He kept looking up but the image of him lying at his feet with all the others was insistent. No, he wasn't like that. This wasn't the end. It wasn't the end, not today. Tom found himself repeating that as he stumbled along, believing it less and less with every step. Lawrence, come on, where are you? He felt his name building in his throat, ready to yell it to the sky, but he heard again the pleading cry of John's name and he tried to force it back down. It came out instead as a trembling whisper.
''Lawrence…'' he said, heard the crack in his voice before he heard a feeble response below his feet. For a moment, he felt a burst of hope glow in his chest but then he looked and saw dark eyes, an old, weather-worn face.
''M-my name is Lawrence…'' the man said. There was a blood stain pooling and spreading below his blue jacket, just above his heart, but a sense of serenity in his eyes. ''Are you looking for me?''
Tom gulped and shook his head, couldn't say anything to him. Neither could he look back as he moved on, eyes back on the field before him. A purple mist was beginning to descend onto it and before long, it would be dark. He had to find him before then. He couldn't lose two in one day. Not my brother, anyone but my brother.
His name was pushing at his lips again, about to break and scream, but then, across the hazy sea of bodies, standing on some island, there was a figure, looking back at him and staring. Just staring.
He wanted to run, call out to him, but his legs were too weak and his voice lost. He instead began to stumble, his eyes never leaving him as if he would just disappear if he stopped. They met halfway, found each other silently and slowly, and Lawrence grasped his shoulders, looked long and hard at him, searching for something. Tom knew his knees were softening, could feel his throat tightening but he couldn't move, couldn't look anywhere but Lawrence.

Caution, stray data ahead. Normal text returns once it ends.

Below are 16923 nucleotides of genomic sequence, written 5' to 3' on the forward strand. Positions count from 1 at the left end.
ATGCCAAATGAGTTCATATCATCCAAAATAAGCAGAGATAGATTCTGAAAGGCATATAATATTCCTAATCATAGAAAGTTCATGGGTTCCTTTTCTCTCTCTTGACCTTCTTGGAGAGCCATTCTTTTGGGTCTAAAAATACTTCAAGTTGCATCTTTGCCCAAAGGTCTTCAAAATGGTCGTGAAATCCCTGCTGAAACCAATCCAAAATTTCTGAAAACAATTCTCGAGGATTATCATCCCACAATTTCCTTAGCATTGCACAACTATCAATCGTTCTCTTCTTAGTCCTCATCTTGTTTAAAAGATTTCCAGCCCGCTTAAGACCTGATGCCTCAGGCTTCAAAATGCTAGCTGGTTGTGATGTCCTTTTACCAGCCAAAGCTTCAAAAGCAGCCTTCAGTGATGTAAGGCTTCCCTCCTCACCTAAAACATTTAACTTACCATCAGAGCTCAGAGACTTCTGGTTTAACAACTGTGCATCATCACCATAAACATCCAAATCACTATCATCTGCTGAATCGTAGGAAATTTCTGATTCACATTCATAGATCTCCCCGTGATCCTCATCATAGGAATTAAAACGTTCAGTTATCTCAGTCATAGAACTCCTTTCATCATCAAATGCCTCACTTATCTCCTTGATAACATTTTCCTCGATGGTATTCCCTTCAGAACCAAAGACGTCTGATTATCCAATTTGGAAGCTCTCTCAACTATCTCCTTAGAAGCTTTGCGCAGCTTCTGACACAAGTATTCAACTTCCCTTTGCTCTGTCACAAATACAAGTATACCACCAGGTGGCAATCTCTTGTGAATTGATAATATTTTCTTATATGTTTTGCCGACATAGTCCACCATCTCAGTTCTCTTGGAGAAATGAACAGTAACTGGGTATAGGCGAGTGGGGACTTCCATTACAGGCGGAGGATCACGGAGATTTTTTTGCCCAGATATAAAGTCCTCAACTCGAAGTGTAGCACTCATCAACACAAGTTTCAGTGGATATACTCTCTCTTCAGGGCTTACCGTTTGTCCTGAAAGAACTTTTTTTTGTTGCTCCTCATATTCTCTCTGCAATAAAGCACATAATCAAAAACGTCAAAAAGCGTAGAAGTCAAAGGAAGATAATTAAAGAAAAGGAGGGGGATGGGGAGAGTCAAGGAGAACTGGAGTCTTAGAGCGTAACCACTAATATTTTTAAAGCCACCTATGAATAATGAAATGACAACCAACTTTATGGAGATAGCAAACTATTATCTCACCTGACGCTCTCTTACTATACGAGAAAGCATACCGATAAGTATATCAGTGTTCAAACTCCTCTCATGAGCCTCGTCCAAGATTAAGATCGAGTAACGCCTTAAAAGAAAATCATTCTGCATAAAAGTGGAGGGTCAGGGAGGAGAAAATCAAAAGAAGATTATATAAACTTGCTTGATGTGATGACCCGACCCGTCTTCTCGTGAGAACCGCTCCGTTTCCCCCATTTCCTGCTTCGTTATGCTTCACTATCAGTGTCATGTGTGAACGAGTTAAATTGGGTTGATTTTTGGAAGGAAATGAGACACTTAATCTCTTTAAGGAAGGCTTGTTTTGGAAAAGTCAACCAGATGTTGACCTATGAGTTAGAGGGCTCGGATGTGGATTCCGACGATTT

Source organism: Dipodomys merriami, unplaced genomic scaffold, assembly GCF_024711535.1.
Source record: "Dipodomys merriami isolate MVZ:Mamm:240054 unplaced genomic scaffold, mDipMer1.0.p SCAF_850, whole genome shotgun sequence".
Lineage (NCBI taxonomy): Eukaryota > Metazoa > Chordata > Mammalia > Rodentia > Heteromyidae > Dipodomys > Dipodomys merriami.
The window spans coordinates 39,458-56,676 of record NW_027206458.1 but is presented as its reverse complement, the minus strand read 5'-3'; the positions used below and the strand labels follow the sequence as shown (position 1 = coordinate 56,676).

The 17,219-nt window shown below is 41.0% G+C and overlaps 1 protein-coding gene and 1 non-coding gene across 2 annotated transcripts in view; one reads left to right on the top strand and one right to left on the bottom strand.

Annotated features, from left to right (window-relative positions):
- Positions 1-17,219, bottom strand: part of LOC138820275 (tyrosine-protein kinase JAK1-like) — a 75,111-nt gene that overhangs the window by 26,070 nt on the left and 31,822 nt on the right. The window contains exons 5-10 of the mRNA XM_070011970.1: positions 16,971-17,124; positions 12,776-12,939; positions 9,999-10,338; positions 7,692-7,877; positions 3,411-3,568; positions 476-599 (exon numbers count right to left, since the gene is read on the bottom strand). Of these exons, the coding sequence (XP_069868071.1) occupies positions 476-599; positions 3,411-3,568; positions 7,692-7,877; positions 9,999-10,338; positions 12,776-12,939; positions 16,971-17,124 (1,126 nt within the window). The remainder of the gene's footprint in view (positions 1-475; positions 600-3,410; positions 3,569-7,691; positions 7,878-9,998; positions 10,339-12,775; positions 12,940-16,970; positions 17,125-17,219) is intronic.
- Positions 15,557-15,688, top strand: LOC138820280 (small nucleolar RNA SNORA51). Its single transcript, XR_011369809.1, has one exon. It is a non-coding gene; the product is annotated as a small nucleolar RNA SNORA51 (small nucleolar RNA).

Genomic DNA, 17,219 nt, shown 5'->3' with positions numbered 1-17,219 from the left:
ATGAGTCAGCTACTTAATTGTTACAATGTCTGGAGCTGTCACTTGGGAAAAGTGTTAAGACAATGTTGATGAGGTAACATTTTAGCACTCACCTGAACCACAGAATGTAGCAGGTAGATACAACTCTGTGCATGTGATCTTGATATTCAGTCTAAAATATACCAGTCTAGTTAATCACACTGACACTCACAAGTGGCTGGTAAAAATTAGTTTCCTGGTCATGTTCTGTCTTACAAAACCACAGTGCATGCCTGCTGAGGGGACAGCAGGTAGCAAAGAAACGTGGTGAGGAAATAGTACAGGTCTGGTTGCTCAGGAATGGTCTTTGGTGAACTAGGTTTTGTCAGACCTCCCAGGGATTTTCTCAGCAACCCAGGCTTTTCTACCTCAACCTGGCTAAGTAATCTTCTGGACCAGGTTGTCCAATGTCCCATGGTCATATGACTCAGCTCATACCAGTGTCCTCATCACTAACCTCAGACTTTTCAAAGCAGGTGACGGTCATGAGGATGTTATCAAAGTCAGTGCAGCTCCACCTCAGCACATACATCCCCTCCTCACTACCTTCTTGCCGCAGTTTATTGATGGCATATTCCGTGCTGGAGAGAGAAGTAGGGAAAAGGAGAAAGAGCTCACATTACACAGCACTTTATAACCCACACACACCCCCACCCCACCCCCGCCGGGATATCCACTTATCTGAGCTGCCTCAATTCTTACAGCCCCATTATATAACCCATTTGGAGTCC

It seemed they stood like this forever, maybe he wanted to, didn't ever want to see a battle like the one he'd seen over the last three days again. As Lawrence's grip slowly became less firm, he suddenly felt faint, was there again at the top of this bloody field, shuddering of the weight of what he'd seen, what he may be about to see, but then he was being pulled closer and Lawrence's arms were around him, protection from all those memories. In the midst of all this madness, he hung on to his last shred of hope for dear life, trembling and trying to hold back the tears before they spilled over and he helplessly whispered Lawrence's name into his shoulder.
Lawrence had always been there, the man who couldn't face shooting deer on the hillside back home but had, just the day before, ran and yelled down another hill now so far away from home into the face of the shocked Rebels, fearless as a lion sheltering his young. This is my brother, he had said to a defeated Reb officer when they stood before him after. My brother. The one who used to make up stories when the storms raged outside the house to send me to sleep.
He clung to him then like those storms had returned, though knew that no wild Maine storm could be anywhere near as vicious or bone-chilling as that day in Gettysburg. It would be another beautiful summer back home right then in Maine, the freshest, sweetest, most beautiful place he could ever imagine and oh, he couldn't think of home. Couldn't think of anything anymore, when everything made his throat tighten and knees weaken. What was he doing here?
The question must have slipped from his lips as he felt Lawrence shake his head against his shoulder. He expected a long, philosophical answer, was surprised when he said merely, simply, honestly: ''I don't know.''
I don't know. The only three words that had made any sense on this terrible day. I don't know. No. Nor do I.
Apologies for the wait! Thanks for all the favourites/alerts/comments so far!
If this chapter seemed to stop very abruptly, as it seemed to kind of do when I was reading it back, apologies - the next chapter starts pretty much straight after where this leaves off.